Precautions which can be taken by ships and crew

It is very important to raise the awareness among crewmembers so that they are aware of the risks and precautions to be taken. The International Maritime Organization has provided some advice for seafarers and shipping. Some flag states have also highlighted the importance of ensuring seafarers are properly informed, such as in MS notice 02 of 2020 by the Directorate General of Shipping in India. Crew are recommended to:

• Cooperate fully with the health authorities and make an honest disclosure of the crew health on board.
• Practice good hygiene.

Some of the good practices mentioned by WHO are:

• Wash hands frequently.
• People with symptoms should practice cough etiquette (maintain distance, cover coughs and sneezes with disposable tissues or clothing, and wash hands).
• Avoid close contact with others if you have a cough and fever and seek medical help.
• Practice food safety, such as by cooking the food items thoroughly.

When calling ports in China and other countries experiencing an outbreak:

• Reduce ship-shore activities by reducing ship-shore exchanges, boarding inspections, internal audits, external audits, maintenance and other activities. Unnecessary boarding visits should be prohibited.
• Strengthen gangway or ladder control by implementing stricter ISPS procedures. It would include enhancing the stairway control, checking the credentials of all personnel boarding the ship, and checking their temperatures and logging it. If any shore personnel are suspected to have flu-like symptoms access should be denied.
• Entry of agents, tally, foremen, suppliers and other foreign personnel into the crew living area should be restricted to reduce contact between ship and shore personnel.
• Strengthen self-prevention, e.g. by wearing surgical masks, and not interacting with others on board or ashore if there are flu-like symptoms.
• Restrict shore leaves in ports. 

In the event of a suspected diagnosis of 2019-nCoV infection onboard a ship, seek immediate expert medical opinion. The master should report the event as soon as possible to the next port of call, to allow the competent authority at the port to arrange, depending on the situation, medical evacuation or special arrangements for disembarkation and hospitalization of the patient and laboratory diagnosis. In addition, consider implementing the following list of measures on board the ship when a crew member or passenger shows symptoms compatible with the disease:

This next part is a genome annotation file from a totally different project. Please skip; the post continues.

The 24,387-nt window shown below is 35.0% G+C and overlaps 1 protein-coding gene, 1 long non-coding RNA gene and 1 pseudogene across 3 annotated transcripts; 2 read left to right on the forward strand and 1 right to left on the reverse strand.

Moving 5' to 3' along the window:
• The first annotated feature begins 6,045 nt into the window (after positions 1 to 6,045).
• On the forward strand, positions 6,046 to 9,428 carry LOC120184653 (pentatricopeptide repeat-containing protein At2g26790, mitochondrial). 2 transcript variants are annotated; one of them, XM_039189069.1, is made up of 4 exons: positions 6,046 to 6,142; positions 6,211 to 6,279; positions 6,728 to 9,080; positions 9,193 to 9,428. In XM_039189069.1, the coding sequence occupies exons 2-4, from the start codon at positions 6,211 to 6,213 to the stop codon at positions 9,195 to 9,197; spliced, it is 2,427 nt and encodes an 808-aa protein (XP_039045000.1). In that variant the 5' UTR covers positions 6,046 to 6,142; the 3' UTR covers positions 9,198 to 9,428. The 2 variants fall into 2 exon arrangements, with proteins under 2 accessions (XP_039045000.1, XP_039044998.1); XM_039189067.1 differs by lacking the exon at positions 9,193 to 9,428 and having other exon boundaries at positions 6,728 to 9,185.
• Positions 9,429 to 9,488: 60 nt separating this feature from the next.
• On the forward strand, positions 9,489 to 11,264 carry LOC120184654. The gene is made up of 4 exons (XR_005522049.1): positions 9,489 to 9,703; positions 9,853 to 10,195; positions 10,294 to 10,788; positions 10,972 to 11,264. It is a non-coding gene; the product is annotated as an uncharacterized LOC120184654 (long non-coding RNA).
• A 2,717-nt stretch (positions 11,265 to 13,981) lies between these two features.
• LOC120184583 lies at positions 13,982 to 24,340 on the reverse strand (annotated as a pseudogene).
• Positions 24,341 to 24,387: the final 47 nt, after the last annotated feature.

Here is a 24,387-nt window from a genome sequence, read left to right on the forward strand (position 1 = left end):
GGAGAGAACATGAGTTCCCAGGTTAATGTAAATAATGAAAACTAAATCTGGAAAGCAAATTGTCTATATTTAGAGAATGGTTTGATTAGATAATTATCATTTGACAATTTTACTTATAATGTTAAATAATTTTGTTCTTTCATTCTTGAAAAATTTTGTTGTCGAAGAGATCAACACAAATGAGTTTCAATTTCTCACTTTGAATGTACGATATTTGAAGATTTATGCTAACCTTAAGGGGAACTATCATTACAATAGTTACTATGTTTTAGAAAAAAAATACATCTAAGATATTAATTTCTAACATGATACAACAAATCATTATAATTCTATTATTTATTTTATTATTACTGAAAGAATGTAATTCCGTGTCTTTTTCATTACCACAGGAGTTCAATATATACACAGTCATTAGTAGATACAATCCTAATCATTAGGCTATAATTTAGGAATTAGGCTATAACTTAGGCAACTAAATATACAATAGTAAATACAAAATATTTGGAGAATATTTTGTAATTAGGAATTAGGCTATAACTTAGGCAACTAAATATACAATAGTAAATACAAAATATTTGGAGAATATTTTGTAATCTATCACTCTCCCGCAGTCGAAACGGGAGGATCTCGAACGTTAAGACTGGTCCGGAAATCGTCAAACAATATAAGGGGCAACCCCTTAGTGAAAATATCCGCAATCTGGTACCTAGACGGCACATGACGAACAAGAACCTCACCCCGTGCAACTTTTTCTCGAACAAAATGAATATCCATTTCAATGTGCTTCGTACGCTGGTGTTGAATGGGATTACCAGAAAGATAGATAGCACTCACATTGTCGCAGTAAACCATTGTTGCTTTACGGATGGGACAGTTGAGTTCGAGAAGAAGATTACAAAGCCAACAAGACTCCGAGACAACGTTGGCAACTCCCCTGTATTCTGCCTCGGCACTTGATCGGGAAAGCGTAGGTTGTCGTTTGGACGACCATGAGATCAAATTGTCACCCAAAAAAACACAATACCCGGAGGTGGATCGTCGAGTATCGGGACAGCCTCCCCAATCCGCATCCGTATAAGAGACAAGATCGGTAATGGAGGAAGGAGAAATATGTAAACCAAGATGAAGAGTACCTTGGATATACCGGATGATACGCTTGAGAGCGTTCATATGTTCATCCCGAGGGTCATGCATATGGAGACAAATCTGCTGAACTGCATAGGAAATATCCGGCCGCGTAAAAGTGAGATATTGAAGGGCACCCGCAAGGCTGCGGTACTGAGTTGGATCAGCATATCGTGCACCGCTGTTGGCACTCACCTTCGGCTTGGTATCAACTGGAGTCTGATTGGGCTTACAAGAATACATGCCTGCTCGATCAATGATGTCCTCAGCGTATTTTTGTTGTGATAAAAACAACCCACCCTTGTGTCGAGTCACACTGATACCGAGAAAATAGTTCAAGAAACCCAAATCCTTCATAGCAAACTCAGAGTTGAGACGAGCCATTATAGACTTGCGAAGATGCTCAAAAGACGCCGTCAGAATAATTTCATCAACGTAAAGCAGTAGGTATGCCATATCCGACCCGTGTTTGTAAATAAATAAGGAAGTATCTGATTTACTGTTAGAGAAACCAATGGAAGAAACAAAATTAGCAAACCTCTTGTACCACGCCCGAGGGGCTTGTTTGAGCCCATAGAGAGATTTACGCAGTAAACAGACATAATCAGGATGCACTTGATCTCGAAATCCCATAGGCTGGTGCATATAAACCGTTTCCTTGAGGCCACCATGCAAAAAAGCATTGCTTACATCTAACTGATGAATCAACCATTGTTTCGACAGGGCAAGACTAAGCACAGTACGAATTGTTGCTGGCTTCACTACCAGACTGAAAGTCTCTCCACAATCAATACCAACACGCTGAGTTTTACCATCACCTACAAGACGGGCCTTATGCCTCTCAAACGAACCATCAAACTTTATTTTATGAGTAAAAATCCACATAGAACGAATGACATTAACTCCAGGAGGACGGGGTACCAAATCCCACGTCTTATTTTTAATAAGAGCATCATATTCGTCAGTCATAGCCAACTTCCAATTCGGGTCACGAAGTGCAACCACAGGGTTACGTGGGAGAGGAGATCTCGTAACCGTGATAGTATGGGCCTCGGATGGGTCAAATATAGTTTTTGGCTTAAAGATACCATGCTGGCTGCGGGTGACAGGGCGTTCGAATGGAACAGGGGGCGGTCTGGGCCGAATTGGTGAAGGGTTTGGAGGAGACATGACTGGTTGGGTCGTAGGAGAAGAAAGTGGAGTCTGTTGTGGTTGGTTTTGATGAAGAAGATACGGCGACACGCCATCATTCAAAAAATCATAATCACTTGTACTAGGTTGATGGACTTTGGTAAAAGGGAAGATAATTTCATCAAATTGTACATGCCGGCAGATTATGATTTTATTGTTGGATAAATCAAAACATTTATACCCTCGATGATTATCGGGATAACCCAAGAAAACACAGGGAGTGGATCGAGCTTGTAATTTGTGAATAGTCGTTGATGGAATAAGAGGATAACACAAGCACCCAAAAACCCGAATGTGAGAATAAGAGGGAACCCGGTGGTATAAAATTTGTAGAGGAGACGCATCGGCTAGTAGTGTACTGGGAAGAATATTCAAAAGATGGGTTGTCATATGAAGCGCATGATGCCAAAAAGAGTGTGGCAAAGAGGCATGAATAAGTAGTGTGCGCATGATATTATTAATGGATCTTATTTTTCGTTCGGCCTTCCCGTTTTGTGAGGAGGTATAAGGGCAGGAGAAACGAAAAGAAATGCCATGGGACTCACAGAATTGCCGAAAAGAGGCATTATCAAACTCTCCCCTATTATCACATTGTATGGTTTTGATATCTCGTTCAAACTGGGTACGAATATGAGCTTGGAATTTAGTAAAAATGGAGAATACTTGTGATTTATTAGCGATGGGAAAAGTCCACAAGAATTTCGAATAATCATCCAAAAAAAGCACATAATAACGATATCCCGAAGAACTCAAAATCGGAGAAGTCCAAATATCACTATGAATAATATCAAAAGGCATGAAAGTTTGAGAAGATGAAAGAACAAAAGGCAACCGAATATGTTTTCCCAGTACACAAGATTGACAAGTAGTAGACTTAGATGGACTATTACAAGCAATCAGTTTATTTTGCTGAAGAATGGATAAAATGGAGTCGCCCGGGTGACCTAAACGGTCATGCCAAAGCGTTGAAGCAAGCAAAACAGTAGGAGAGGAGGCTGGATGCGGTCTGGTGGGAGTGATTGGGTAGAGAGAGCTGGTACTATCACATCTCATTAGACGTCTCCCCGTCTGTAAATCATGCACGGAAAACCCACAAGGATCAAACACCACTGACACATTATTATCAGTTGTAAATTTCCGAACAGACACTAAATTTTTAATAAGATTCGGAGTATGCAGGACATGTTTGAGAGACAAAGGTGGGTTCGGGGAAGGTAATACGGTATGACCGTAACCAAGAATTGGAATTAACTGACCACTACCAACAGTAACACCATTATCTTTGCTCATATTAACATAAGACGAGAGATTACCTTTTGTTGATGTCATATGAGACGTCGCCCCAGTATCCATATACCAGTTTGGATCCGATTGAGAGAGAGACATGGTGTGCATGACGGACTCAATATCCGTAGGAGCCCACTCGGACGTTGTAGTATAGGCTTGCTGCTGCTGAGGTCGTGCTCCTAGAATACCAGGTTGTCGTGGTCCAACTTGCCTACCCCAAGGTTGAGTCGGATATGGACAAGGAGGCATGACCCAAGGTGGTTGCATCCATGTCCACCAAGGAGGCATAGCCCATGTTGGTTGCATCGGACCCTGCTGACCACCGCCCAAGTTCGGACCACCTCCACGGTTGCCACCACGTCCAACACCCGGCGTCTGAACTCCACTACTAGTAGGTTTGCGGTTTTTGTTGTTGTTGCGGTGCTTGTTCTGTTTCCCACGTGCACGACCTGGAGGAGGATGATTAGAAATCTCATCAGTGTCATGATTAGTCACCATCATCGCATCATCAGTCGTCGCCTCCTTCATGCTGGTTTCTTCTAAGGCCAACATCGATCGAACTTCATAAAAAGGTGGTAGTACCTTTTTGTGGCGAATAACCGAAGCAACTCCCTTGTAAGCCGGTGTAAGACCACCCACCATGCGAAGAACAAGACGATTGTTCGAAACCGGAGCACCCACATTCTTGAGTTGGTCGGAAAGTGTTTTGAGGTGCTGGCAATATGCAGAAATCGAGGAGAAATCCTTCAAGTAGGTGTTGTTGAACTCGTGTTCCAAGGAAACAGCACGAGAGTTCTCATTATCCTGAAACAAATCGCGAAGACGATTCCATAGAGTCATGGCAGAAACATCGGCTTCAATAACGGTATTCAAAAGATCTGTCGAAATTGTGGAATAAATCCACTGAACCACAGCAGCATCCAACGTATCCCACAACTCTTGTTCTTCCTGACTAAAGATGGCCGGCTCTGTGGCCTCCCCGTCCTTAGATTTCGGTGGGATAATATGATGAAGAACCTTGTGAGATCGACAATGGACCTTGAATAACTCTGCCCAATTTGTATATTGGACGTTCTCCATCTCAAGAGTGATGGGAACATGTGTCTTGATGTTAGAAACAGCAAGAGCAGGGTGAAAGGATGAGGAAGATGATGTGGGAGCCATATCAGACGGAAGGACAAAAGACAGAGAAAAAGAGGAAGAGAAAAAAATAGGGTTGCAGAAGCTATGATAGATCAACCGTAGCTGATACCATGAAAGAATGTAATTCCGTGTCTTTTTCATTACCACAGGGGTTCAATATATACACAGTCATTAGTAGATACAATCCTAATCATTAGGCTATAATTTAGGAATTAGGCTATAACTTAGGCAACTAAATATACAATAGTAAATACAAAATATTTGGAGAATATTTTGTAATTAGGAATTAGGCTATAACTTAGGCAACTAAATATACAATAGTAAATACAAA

• Keep the patient’s cabin doors closed, if not placed in a medical isolation room on board.
• Provide information about the risk of disease transmission to persons who will take care of the patient or enter the isolation area.
• Maintain a log listing everybody who enter the cabin.
• Anyone who enters the cabin to provide care to the person in isolation or to clean the cabin must wear appropriate personal protection equipment (PPE). A surgical protection mask is particularly important.
• Limit the movement and transport of the patient from the cabin for essential purposes only. If transport is necessary, the patient should wear a surgical mask.
• Start case investigation immediately. Wear appropriate PPE when interviewing the patient.
• Identify the patient’s close contacts and ask them to do passive self-monitoring of any symptoms.

At the request of a government port health authority, it may be necessary to provide information on passengers’ itinerary and their contact details. Ships may also have to complete and deliver the Maritime Declaration of Health as per Annex 8 of the International Health Regulations (IHR). Measures taken on board should be noted on the Ship Sanitation Control Certificate (IHR Annex 3).

By Professional Mariner Staff